Archive for November, 2006

Date-Night Nanny

November 29, 2006

J0370996 Saw a listing recently from a mom offering her services as a date-night nanny. Wow, I thought, what the heck is a date-night nanny? I scrolled down to read the full posting. She’ll work 6-10 pm, she’ll bring her toddler with her, and she’ll do chores like cooking and folding laundry. And she’ll charge $18 to $24 an hour, depending on said chores. Hmm, I thought, isn’t watching someone’s kids in the evening called babysitting? And don’t teens usually do it? And charge, well, at least something down in the single digits? Though this must be some miracle mom, who can chase her toddler, feed my kids, and still fold laundry. Still….

    But I guess here in Silicon Valley we’re only supposed to have nannies, never babysitters. In which case I’ll never get a date night, because that’d mean a burger at In-N-Out and a movie with my husband would cost something on the order of $120, even without the laundry folding. Time to invest in Netflix.

Strange white crystals

November 29, 2006

My teen was running  little late for school today, and asked for a ride to the end of the street (it gets him more than halfway to school and makes up a critical seven minutes). I grabbed my purse and climbed into the car, still wearing slippers. I hit the wipers to clear what I thought was dew on the window. Scrruunnch! Wow, frost. Thick frost. East coast thick frost.

I got out my purse. "Mom, what are you doing?" He resisted saying, "I’m going to be late."

    "I’m getting a credit card."

    "Okay." (Resisting saying, "Now you’ve totally lost your mind.")

    I explained to my son that the credit card is the Silicon Valley frost-scraper, and cleaned the windows, making sure I could see in every direction so I wouldn’t run over the younger kids walking to the elementary school.

    Meanwhile, my husband walked my 8 year old to school; a teen driving herself to high school missed running them over by inches. My husband banged on her window and she stopped and rolled the frost-covered window down. She apologized, said she didn’t see him. He told her that she needed to pull over RIGHT NOW and scrape her windows. She nodded and said yes of course, then hit the gas and zipped off down the street. He’s thinking she’s simply being foolish.

    Yeah, foolish. But I’m also thinking there’s a very good chance nobody explained frost to her in driver’s ed, and demonstrated that a credit card can be used for something besides charging overpriced T-shirts at Abercrombie’s.


Parallel tracks

November 22, 2006

Joy and I had our first conversation when we were 20 or so; she was living in Pennsylvania; I was in New York. We’d seen each other around, had summer jobs in the same New Jersey beach town, had mutual friends. I don’t remember where we were when we first talked, a New Jersey party or bar, most likely. I do remember one subject, however. We had both recently spent romantic weekends in Maryland. A week apart. With the same guy.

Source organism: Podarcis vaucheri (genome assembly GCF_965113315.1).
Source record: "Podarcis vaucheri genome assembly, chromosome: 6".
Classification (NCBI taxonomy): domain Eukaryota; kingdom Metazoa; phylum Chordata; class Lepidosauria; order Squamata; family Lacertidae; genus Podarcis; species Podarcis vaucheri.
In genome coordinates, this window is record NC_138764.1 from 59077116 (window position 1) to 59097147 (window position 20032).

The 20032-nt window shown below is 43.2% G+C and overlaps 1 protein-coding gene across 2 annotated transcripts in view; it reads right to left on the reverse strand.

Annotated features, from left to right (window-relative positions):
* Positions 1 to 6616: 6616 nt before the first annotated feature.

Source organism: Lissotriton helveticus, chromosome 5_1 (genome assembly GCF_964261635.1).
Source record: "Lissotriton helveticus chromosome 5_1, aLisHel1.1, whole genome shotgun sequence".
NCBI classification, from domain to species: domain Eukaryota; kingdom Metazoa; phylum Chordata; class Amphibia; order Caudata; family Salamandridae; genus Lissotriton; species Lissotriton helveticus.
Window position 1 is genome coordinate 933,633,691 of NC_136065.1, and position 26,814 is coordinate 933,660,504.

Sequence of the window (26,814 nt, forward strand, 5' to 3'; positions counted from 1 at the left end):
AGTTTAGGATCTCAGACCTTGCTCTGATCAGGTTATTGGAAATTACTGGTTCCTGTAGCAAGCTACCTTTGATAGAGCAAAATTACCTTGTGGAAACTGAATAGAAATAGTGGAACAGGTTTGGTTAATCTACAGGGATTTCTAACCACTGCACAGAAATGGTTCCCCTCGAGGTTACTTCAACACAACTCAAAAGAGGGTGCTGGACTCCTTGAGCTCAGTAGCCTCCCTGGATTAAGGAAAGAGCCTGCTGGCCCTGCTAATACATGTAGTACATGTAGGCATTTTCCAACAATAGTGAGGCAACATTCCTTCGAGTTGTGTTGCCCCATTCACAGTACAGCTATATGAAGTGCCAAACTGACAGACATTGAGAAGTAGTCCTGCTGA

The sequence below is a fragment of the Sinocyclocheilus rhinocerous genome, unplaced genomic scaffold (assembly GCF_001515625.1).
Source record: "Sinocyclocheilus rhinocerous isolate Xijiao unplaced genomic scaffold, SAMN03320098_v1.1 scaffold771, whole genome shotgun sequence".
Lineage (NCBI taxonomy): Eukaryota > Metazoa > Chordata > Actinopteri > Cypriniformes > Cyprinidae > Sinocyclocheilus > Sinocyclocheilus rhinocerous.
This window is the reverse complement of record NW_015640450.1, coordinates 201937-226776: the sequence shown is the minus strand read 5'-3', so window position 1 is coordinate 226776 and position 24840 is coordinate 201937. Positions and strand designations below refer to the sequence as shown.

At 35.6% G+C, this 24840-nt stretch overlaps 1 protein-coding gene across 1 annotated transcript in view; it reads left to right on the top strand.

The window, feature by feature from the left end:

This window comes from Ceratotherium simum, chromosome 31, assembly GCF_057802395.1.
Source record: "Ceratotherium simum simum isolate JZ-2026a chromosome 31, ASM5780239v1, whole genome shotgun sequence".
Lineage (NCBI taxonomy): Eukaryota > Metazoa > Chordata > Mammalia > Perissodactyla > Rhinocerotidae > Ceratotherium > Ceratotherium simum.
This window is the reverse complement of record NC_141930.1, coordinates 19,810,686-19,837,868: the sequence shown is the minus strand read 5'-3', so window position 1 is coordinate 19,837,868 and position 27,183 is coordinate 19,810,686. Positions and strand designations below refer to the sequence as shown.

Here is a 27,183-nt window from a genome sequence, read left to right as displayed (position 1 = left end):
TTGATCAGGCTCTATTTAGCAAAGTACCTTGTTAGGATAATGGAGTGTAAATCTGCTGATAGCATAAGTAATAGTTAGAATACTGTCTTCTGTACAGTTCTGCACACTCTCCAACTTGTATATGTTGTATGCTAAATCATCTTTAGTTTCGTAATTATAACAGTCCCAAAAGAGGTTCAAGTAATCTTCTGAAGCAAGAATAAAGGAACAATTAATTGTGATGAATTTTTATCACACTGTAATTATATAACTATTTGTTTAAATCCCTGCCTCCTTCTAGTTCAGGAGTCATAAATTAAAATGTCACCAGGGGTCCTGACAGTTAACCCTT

We briefly considered organizing another weekend trip to Maryland—together. But, while the look on the guy’s face would certainly have been entertaining, we quickly decided that he wasn’t worth the trouble, and really we had much more in common with each other than we ever did with him.

    For the next decade we were single gals in New York, Washington, Texas, California; sometimes living in the same city, but never at the same time. We visited back and forth a few times a year, weekends of speed-talking as we took out all our disasters and triumphs and worries and crises and spread them all out in front of us in a game of conversational go-fish. “You’re feeling this or that about your job? Wow, I’ve been feeling exactly the same way.” “You’re sick of the whole dating thing? Yeah, me too.” And then after all the cards had been dealt and turned over and talked at from every angle, we’d pack them all up again neatly and go back to our lives.

    We stayed on parallel tracks, occasionally colliding unexpectedly. She moved to L.A. and met the guy that she would end up marrying through someone at her law firm; it took a few weeks before she found out that this was one of the guys I’d been scuba diving with in Mexico a month or two earlier. We got pregnant the same year, and spent most of our 30s in babyland. We both stopped at three kids.

    Now we’re in our 40s; OK, our mid- to late 40s. We have teenagers and middle schoolers and elementary schoolers. Now I’m in Palo Alto and she’s in St. Petersburg, Florida. And we just had our first weekend talk-a-thon in more than a year; an uncharacteristically long gap.

    We talked about our kids briefly, our husbands some, and then, mostly, ourselves. About greying hair and the hormonal craziness of perimenopause that makes us screaming maniacs several days a month. About our recent high-tech breast biopsies (“You had one? Wow, I had one of those too”) and the panic of waiting for results. (Both negative, thankfully.) She said had her results not been negative, she would have called in a plastic surgeon to do her eye bags at the same time as the breast surgery because no way was she going under a knife without something positive to look forward to. I hadn’t thought about that one, but she had a point. Which got us pulling at our faces and talking about whether we’d ever consider getting “work” done and what kind.